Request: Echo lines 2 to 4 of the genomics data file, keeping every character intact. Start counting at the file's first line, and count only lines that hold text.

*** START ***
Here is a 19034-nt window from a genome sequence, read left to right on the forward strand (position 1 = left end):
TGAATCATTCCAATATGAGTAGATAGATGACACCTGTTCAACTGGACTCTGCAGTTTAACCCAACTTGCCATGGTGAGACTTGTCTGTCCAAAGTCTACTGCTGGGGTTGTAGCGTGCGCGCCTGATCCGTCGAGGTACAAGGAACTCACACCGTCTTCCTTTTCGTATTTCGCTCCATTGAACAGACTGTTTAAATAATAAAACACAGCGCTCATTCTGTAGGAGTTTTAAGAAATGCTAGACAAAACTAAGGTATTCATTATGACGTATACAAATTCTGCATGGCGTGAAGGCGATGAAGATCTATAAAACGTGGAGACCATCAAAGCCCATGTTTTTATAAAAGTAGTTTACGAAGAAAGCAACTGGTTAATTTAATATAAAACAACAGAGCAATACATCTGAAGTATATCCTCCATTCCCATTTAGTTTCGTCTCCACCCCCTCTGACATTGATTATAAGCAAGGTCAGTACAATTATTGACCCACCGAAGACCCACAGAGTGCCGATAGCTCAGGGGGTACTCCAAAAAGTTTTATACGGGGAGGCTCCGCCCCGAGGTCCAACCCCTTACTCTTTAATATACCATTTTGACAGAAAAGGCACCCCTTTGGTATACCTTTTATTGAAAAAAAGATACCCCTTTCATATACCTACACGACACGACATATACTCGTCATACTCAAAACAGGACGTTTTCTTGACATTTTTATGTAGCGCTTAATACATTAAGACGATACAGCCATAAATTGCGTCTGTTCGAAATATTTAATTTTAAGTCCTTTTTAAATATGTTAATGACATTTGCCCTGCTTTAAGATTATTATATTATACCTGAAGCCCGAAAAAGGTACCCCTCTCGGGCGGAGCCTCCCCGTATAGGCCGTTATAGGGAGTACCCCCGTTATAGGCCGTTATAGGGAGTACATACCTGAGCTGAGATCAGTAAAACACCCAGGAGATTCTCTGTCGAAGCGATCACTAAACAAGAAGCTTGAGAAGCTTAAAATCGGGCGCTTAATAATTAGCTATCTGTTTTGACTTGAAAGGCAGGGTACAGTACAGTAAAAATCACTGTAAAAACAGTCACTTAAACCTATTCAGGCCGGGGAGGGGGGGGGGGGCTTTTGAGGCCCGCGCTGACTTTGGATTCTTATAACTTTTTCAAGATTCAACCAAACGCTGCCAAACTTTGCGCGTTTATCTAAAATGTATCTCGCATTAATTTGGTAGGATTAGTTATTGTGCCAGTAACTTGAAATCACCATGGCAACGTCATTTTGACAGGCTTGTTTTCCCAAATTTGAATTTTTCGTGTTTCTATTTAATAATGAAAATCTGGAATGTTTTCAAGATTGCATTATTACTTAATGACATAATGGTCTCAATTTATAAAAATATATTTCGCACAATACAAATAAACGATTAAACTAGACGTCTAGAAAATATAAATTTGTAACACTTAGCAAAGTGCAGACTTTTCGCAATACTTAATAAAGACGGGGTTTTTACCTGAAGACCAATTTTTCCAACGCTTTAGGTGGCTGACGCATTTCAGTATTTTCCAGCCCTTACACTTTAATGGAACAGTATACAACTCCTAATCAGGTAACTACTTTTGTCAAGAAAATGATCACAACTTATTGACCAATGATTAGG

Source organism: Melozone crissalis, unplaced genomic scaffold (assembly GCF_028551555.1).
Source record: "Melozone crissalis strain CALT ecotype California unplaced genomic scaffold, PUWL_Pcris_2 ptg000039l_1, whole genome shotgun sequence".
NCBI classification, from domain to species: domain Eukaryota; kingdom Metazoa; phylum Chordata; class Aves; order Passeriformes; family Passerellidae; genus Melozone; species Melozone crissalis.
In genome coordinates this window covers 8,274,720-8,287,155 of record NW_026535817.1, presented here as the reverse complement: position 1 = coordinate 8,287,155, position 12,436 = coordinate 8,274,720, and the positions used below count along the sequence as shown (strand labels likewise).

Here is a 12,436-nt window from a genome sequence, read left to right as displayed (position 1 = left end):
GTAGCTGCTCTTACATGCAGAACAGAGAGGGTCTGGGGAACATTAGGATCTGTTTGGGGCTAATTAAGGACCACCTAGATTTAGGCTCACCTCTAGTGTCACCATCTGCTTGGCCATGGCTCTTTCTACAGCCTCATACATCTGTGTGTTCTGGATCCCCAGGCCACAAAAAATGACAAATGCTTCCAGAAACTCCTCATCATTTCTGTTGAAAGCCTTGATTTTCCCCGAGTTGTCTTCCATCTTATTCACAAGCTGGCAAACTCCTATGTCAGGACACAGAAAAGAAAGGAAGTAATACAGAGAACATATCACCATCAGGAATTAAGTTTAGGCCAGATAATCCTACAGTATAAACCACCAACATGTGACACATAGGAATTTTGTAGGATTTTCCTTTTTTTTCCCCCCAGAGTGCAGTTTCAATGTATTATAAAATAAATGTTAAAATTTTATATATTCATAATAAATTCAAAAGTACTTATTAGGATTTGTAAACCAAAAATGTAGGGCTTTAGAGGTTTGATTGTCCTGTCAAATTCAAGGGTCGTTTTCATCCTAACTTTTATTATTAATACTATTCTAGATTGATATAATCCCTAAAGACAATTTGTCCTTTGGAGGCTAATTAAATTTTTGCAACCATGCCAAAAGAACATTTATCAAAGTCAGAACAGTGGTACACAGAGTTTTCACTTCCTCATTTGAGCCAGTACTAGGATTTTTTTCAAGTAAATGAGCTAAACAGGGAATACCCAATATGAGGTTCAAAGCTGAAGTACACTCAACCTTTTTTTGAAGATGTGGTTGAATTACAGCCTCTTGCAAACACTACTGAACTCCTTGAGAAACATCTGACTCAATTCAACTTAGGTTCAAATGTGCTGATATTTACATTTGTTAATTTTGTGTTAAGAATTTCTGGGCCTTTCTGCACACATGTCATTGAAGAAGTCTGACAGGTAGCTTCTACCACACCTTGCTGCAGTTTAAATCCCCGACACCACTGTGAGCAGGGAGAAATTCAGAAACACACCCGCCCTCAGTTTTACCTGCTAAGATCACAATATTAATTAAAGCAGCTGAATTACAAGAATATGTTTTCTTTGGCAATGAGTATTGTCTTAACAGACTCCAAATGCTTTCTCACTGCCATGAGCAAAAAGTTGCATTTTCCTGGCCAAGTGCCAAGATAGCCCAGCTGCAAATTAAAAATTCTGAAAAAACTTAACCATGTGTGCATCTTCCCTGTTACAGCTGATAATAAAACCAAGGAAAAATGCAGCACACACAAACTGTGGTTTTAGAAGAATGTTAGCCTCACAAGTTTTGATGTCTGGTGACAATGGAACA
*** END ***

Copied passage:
TGAATCATTCCAATATGAGTAGATAGATGACACCTGTTCAACTGGACTCTGCAGTTTAACCCAACTTGCCATGGTGAGACTTGTCTGTCCAAAGTCTACTGCTGGGGTTGTAGCGTGCGCGCCTGATCCGTCGAGGTACAAGGAACTCACACCGTCTTCCTTTTCGTATTTCGCTCCATTGAACAGACTGTTTAAATAATAAAACACAGCGCTCATTCTGTAGGAGTTTTAAGAAATGCTAGACAAAACTAAGGTATTCATTATGACGTATACAAATTCTGCATGGCGTGAAGGCGATGAAGATCTATAAAACGTGGAGACCATCAAAGCCCATGTTTTTATAAAAGTAGTTTACGAAGAAAGCAACTGGTTAATTTAATATAAAACAACAGAGCAATACATCTGAAGTATATCCTCCATTCCCATTTAGTTTCGTCTCCACCCCCTCTGACATTGATTATAAGCAAGGTCAGTACAATTATTGACCCACCGAAGACCCACAGAGTGCCGATAGCTCAGGGGGTACTCCAAAAAGTTTTATACGGGGAGGCTCCGCCCCGAGGTCCAACCCCTTACTCTTTAATATACCATTTTGACAGAAAAGGCACCCCTTTGGTATACCTTTTATTGAAAAAAAGATACCCCTTTCATATACCTACACGACACGACATATACTCGTCATACTCAAAACAGGACGTTTTCTTGACATTTTTATGTAGCGCTTAATACATTAAGACGATACAGCCATAAATTGCGTCTGTTCGAAATATTTAATTTTAAGTCCTTTTTAAATATGTTAATGACATTTGCCCTGCTTTAAGATTATTATATTATACCTGAAGCCCGAAAAAGGTACCCCTCTCGGGCGGAGCCTCCCCGTATAGGCCGTTATAGGGAGTACCCCCGTTATAGGCCGTTATAGGGAGTACATACCTGAGCTGAGATCAGTAAAACACCCAGGAGATTCTCTGTCGAAGCGATCACTAAACAAGAAGCTTGAGAAGCTTAAAATCGGGCGCTTAATAATTAGCTATCTGTTTTGACTTGAAAGGCAGGGTACAGTACAGTAAAAATCACTGTAAAAACAGTCACTTAAACCTATTCAGGCCGGGGAGGGGGGGGGGGGCTTTTGAGGCCCGCGCTGACTTTGGATTCTTATAACTTTTTCAAGATTCAACCAAACGCTGCCAAACTTTGCGCGTTTATCTAAAATGTATCTCGCATTAATTTGGTAGGATTAGTTATTGTGCCAGTAACTTGAAATCACCATGGCAACGTCATTTTGACAGGCTTGTTTTCCCAAATTTGAATTTTTCGTGTTTCTATTTAATAATGAAAATCTGGAATGTTTTCAAGATTGCATTATTACTTAATGACATAATGGTCTCAATTTATAAAAATATATTTCGCACAATACAAATAAACGATTAAACTAGACGTCTAGAAAATATAAATTTGTAACACTTAGCAAAGTGCAGACTTTTCGCAATACTTAATAAAGACGGGGTTTTTACCTGAAGACCAATTTTTCCAACGCTTTAGGTGGCTGACGCATTTCAGTATTTTCCAGCCCTTACACTTTAATGGAACAGTATACAACTCCTAATCAGGTAACTACTTTTGTCAAGAAAATGATCACAACTTATTGACCAATGATTAGG

Source organism: Melozone crissalis, unplaced genomic scaffold (assembly GCF_028551555.1).
Source record: "Melozone crissalis strain CALT ecotype California unplaced genomic scaffold, PUWL_Pcris_2 ptg000039l_1, whole genome shotgun sequence".